You could be shooting crossbows at each other in the same room using two different screens on the Wii U.
A Nintendo patent application reveals a unique multiplayer method, involving two players using Wii Remotes to fire crossbows with one player viewing the TV and the other viewing the Wii U GamePad's screen.
This method of multiplayer is shown in the patent in both cooperative and competitive form. The competitive multiplayer functions much like a traditional split-screen multiplayer game would, except each player has their own screen, which solves the problem of traditional console games where players can peek at opponents' screens while playing split-screen multiplayer.
While the main example is of a first or third-person one-on-one shooter, a few game variants are described. In one potential game, players cut ropes holding up a wall by shooting arrows or throwing stars from their crossbows. Players must cut down as many walls as possible in a race to the finish. The co-op example shows both players looking at the same cave scene initially, but then diverging as they explore different areas of the game.
An additional example shows a game in which players control propeller-like objects similar to Helirin in Kuru Kuru Kururin. Players must avoid obstacles and walls as they fall down a shaft. A similar demo was part of the initial set of Wii demos shown at E3 2006, but unlike other Wii Play mini-games, it was not released to the public.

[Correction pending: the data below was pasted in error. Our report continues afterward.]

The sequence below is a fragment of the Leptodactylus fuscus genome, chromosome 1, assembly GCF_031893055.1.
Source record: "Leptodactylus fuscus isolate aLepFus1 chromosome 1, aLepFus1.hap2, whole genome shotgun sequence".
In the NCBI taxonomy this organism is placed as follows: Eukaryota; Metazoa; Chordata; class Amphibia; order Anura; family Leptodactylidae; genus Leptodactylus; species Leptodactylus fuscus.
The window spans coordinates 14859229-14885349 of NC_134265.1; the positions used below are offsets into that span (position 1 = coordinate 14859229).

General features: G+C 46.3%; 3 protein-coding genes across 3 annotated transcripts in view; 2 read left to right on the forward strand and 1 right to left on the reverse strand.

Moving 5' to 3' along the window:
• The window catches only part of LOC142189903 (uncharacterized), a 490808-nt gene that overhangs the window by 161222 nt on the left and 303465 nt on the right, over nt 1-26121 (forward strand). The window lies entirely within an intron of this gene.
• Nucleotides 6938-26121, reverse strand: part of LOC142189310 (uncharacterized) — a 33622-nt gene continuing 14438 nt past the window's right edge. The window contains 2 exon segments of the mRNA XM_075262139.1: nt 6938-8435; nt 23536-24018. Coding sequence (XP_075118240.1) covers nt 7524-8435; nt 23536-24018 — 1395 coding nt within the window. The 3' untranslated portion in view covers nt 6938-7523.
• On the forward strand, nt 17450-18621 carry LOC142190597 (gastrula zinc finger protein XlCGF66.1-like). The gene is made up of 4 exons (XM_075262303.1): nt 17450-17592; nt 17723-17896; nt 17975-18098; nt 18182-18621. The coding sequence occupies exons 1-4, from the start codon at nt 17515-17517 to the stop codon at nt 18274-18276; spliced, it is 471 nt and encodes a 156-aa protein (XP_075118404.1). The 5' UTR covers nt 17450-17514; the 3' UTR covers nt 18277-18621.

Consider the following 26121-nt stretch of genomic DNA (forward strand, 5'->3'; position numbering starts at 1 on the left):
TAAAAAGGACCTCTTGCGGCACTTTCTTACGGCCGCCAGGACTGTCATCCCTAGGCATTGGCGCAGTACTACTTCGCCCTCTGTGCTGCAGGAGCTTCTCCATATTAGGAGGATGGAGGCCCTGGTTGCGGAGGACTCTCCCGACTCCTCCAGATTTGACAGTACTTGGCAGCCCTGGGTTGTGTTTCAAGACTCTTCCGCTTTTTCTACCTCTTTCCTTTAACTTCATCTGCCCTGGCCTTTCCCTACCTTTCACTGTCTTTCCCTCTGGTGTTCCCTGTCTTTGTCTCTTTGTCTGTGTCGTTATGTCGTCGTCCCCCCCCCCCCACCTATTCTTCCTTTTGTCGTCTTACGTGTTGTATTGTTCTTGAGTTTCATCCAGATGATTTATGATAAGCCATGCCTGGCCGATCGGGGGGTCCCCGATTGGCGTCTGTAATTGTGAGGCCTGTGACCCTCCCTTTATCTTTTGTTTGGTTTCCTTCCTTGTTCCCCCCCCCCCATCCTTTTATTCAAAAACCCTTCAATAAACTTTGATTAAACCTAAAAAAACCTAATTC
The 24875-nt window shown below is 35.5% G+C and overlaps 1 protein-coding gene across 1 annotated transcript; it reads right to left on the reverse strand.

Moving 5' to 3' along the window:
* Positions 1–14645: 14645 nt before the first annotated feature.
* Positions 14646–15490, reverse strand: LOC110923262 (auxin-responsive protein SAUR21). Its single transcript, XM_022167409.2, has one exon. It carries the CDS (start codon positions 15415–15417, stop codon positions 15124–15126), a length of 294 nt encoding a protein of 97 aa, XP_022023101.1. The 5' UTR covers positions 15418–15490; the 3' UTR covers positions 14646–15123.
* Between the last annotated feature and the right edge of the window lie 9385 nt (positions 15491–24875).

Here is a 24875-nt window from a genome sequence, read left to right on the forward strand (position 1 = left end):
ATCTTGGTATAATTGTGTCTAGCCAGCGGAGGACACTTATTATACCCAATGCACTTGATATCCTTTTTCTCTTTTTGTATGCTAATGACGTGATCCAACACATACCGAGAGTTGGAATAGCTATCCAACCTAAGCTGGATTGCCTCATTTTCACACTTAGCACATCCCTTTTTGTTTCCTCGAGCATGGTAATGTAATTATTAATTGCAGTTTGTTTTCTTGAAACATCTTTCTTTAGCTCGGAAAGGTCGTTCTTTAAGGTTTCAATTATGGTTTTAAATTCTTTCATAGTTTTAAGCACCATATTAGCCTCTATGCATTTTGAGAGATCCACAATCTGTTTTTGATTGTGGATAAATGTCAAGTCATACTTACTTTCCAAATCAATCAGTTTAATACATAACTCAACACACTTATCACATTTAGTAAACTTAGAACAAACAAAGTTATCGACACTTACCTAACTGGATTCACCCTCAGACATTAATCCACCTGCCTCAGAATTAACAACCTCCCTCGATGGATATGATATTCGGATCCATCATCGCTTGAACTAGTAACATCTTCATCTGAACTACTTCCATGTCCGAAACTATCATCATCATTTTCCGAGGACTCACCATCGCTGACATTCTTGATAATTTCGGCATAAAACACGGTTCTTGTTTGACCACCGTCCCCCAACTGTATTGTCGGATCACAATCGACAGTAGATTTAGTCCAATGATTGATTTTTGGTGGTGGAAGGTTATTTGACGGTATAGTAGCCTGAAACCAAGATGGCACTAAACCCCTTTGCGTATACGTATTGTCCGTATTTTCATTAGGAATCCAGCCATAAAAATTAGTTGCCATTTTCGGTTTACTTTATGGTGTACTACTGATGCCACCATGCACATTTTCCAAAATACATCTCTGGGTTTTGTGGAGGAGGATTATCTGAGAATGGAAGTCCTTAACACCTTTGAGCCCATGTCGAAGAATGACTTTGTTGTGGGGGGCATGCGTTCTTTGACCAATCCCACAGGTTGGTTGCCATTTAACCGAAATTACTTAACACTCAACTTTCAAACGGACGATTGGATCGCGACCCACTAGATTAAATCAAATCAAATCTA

The system can work even when both screens are positioned next to each other. In order to mitigate interference from two active sensor bars, the system can rapidly alternate activation of each sensor bar. The patent filing also describes the possibility of more than two players whereby additional players would share the TV screen in a more traditional setup or could each use their own Wii U GamePad.
The application was filed on Dec. 21, 2011 in the US and published on August 9, 2012 with the generic title, "Game System, Game Apparatus, Storage Medium Having Game Program Stored Therein, and Game Process Method." It was originally filed on Feb. 3, 2011 in Japan.
The patent application comes from Jun Ito, Kenta Sato, and Keizo Ohta, the same folks who have been behind Nintendo Land-related patent applications, signaling that this idea could be the basis for one of the game's attractions. Stylistically, the crossbow idea seems most reminiscent of The Legend of Zelda: Battle Quest, but it could perhaps be used to control Yoshi tongues instead of crossbows for the unknown Yoshi attraction.
Currently, we know of six of the 12 Nintendo Land attractions, including ones based on Animal Crossing, Zelda, Luigi's Mansion, Takamaru's Ninja Castle, Donkey Kong, and F-Zero. The remaining six appear to feature Yoshi, Game & Watch, Pikmin, Metroid, Mario, and Balloon Fight.